Even in places where chaupadi isn’t a tradition, girls still face challenges with menstruation because the facilities in their schools aren’t private or sanitary. Girls use newspaper, leaves, or even sand and ash instead of sanitary pads or tampons, simply because they don’t have access to or education about anything better!

And sure, skipping school might sound great, but it can have negative results in the future. The Girl Effect found that an additional year of primary school education can boost girls’ income from 10-20%. And an additional year of secondary school can raise it another 15-25%!

Taking all of this into account, several organizations got together last November to lead a discussion on menstruation and its effects on menstruation. Using the hashtag #PointPeriod, Her Turn and the Day of the Girl Summit asked and answered questions about the issue, hoping to raise awareness. It’s definitely worth checking out!

Phases of a Period Workout

Woman jogging on dirt road

Here are some great exercises for each phase of your menstruation cycle.
Image: Shutterstock

Building on our blog post from last week about period workouts, here are some specific exercises for each phase of your menstrual cycle, straight from GirlU founder Mayling Kajiya.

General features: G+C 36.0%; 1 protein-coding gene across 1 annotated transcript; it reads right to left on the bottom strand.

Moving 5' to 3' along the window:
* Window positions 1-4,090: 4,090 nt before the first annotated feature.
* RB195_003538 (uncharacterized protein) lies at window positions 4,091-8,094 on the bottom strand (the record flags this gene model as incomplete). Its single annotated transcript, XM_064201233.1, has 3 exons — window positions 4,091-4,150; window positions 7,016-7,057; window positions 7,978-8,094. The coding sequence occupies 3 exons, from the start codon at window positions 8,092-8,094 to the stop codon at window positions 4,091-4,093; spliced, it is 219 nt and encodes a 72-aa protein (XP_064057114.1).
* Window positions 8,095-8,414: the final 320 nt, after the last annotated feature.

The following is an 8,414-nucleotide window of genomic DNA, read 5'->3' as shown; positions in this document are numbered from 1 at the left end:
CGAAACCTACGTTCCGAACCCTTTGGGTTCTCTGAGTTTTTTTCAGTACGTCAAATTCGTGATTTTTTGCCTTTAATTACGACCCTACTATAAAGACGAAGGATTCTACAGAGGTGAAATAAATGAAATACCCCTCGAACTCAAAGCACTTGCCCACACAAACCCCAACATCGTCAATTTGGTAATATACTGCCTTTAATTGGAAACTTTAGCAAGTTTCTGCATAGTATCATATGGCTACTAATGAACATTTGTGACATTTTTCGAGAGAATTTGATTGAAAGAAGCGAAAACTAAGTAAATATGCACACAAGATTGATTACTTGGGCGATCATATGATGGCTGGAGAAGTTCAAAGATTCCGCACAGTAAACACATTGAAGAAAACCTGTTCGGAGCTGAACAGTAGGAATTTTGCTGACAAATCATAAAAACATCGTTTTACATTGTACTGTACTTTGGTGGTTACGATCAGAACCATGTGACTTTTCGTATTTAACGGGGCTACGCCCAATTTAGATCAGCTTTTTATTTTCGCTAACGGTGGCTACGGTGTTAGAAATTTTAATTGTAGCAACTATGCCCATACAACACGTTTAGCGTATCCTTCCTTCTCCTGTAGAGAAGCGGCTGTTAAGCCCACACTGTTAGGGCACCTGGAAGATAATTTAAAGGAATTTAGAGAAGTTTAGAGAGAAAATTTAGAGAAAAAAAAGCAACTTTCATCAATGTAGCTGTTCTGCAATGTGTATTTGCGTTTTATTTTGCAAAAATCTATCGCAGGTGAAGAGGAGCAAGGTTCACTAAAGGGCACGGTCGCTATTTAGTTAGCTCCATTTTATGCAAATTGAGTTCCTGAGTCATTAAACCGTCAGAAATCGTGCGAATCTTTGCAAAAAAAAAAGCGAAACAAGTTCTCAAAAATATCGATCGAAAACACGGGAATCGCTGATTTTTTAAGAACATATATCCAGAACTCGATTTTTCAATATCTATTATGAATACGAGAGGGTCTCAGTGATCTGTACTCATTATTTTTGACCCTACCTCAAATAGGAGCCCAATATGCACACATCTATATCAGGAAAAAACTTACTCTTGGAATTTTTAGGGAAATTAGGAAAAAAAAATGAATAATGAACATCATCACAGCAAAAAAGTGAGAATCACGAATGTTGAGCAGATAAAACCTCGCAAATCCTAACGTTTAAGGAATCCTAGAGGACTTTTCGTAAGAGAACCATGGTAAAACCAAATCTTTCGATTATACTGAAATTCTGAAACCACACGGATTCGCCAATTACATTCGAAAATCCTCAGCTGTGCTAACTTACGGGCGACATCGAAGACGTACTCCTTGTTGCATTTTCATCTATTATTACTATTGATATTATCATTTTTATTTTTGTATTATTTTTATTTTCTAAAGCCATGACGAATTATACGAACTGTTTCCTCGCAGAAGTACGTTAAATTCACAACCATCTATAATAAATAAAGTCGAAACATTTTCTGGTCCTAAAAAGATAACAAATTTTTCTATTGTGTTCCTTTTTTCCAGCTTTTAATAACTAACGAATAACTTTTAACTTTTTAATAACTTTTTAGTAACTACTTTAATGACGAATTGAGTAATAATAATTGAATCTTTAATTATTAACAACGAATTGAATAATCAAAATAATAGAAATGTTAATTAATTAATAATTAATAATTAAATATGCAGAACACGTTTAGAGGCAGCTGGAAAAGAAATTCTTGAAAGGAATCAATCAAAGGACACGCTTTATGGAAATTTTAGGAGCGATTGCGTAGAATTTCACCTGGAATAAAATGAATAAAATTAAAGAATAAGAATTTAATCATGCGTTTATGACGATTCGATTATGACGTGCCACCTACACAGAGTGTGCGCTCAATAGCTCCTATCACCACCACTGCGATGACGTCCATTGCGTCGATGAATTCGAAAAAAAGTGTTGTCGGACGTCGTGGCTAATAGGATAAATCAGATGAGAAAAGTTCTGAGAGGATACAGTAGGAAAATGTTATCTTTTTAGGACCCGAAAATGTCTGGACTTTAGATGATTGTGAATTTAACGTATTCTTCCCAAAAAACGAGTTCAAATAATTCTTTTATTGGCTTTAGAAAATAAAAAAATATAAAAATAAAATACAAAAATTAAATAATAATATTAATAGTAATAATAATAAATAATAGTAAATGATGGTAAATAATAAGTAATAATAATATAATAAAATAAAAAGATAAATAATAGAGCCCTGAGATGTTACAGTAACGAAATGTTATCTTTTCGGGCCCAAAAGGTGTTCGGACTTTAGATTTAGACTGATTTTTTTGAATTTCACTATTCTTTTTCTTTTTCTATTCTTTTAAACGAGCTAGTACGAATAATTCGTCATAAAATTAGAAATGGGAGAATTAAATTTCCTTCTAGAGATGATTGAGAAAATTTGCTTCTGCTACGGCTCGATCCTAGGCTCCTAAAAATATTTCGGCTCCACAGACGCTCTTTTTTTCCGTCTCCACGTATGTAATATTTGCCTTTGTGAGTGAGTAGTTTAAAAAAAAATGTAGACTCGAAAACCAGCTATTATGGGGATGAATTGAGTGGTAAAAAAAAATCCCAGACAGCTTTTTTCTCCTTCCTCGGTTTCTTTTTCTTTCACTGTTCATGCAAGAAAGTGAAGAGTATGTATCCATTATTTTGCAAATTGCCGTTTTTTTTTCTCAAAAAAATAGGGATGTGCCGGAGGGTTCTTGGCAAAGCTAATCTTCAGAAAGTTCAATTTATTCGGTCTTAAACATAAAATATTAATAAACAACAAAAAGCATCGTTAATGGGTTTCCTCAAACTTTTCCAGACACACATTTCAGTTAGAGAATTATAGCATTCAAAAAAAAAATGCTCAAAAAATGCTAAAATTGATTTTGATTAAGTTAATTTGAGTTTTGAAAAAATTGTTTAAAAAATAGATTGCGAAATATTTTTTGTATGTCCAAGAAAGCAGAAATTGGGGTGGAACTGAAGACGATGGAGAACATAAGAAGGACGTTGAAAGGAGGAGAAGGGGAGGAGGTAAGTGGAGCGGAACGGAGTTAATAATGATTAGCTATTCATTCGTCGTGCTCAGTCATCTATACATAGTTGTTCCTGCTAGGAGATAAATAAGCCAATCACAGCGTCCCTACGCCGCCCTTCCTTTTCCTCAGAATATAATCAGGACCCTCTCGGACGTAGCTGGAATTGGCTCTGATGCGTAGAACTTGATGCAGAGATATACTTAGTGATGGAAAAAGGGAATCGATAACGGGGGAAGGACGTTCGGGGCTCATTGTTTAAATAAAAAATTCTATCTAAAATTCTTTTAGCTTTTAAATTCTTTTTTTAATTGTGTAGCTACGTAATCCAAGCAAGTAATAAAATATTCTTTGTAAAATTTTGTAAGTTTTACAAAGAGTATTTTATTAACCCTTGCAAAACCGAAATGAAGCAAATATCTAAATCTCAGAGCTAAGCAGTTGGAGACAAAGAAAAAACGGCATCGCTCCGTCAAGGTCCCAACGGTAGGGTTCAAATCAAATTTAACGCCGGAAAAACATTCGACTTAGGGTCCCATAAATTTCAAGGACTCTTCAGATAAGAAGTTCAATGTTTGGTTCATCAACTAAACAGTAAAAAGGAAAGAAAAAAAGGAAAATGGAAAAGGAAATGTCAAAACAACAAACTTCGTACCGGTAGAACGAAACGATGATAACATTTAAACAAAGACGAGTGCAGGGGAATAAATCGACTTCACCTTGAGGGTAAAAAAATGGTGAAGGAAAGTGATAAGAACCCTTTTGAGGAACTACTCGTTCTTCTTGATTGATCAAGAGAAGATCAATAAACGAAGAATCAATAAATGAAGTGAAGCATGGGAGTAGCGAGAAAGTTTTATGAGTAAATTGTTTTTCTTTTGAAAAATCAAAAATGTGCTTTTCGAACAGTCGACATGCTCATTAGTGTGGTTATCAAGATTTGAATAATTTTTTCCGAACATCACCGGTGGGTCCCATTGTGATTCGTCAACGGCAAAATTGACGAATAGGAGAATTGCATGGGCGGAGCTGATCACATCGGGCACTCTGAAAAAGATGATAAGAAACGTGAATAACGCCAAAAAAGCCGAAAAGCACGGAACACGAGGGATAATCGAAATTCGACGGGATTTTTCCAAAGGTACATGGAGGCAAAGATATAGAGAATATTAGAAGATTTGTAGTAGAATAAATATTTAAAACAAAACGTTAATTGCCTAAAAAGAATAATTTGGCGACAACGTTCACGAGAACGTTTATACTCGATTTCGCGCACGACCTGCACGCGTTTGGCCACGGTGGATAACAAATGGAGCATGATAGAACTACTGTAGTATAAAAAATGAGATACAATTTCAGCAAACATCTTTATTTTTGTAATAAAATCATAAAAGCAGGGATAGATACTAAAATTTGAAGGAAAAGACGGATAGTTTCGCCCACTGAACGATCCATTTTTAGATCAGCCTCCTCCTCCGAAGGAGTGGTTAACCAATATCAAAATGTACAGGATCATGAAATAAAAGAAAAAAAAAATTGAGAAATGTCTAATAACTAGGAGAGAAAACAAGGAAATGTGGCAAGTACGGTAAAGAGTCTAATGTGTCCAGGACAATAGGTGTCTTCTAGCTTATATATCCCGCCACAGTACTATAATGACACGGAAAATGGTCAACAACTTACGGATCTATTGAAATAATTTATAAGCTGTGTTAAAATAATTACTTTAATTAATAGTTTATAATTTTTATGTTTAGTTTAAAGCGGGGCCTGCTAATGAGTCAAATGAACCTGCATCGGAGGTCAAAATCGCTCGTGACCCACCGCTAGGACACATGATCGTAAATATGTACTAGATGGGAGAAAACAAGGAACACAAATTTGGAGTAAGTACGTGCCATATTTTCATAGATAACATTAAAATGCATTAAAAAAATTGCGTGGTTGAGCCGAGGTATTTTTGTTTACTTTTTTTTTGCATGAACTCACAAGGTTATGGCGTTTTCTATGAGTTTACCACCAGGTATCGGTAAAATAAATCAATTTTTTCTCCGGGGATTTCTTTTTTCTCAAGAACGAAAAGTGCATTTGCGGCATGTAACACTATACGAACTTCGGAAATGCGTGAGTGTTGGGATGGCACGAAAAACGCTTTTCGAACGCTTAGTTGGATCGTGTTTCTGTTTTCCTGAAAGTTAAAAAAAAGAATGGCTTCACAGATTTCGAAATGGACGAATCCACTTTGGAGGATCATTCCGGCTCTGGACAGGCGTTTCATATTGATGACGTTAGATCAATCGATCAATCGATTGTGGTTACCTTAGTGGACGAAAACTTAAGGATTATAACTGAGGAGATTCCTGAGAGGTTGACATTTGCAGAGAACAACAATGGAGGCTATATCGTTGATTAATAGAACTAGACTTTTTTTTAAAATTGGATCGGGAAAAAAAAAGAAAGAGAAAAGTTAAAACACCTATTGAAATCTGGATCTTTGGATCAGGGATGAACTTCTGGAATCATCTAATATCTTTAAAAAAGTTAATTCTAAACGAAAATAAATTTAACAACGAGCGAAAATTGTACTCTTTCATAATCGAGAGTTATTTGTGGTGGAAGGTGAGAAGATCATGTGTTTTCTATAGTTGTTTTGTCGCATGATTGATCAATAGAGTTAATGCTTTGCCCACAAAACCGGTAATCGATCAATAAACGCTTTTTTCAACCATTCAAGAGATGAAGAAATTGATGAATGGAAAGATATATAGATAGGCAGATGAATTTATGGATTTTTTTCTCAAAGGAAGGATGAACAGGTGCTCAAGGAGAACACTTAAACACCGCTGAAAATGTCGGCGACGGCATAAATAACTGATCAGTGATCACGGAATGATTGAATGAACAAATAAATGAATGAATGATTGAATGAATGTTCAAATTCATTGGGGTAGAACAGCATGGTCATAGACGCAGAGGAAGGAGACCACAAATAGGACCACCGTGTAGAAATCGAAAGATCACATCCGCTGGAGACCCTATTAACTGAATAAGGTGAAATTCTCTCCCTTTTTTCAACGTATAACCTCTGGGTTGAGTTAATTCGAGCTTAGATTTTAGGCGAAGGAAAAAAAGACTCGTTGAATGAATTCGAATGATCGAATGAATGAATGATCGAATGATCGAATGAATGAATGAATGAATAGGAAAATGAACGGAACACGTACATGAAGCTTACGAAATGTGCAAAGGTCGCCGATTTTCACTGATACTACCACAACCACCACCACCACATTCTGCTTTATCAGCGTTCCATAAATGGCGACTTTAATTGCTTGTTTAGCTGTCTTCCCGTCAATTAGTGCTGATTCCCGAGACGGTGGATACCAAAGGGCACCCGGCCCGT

Menstruation Phase

Day 1 signals the first day of menstruation (bleeding). I wouldn't recommend doing too much on those days because you are probably uncomfortable. A simple walk or hike is sufficient.

 

Follicular Phase (Yay My Period is Over!)

Right after your period is over (maybe day 5) is the optimal time to really kick into high gear.

Yay my Period is Over Workout (YMPO Workout)

Warm up - light jog and stretch

3 rounds for time, no stopping between sets:

20 Burpees

15 Chair Stepups

15 Chair Pushups

20 Chair Tricep Dips

 

Ovulation Phase

It's time to turn it down a notch and go for longer, low-intensity exercises

Warm up - light jog or stretch

1 round:

20 Walkouts with legs straight, walking body out into a pushup position and walking back with straight legs

20 Forward Lunge with arms raised over your head and back knee almost touching the floor

20 Side Lunge (Lateral) with knees inline, toes and pushing your butt back

20 Curtsy Lunge

30 Ab Curls with legs resting 90 degrees on a chair

 

PMS Phase

This is the perfect time to go for a light jog, 3 miles max. Try going outside so you can enjoy the scenery! Or check out that Hatha yoga class that you’ve been eyeing. Even a meditation class would be great.

Your Workout and Your Period

Young woman running in forest

Working with your period, rather than against it, can help you plan a great period workout.
Image: Shutterstock

While it’s true that exercise is a great way to deal with period and PMS symptoms like bloating, it’s also true that sometimes you just don’t feel up to it. Have you ever noticed that your energy levels and exercise abilities change depending on where you are in your cycle? Working with your flow rather than against it when planning a period workout can make exercise a whole lot easier.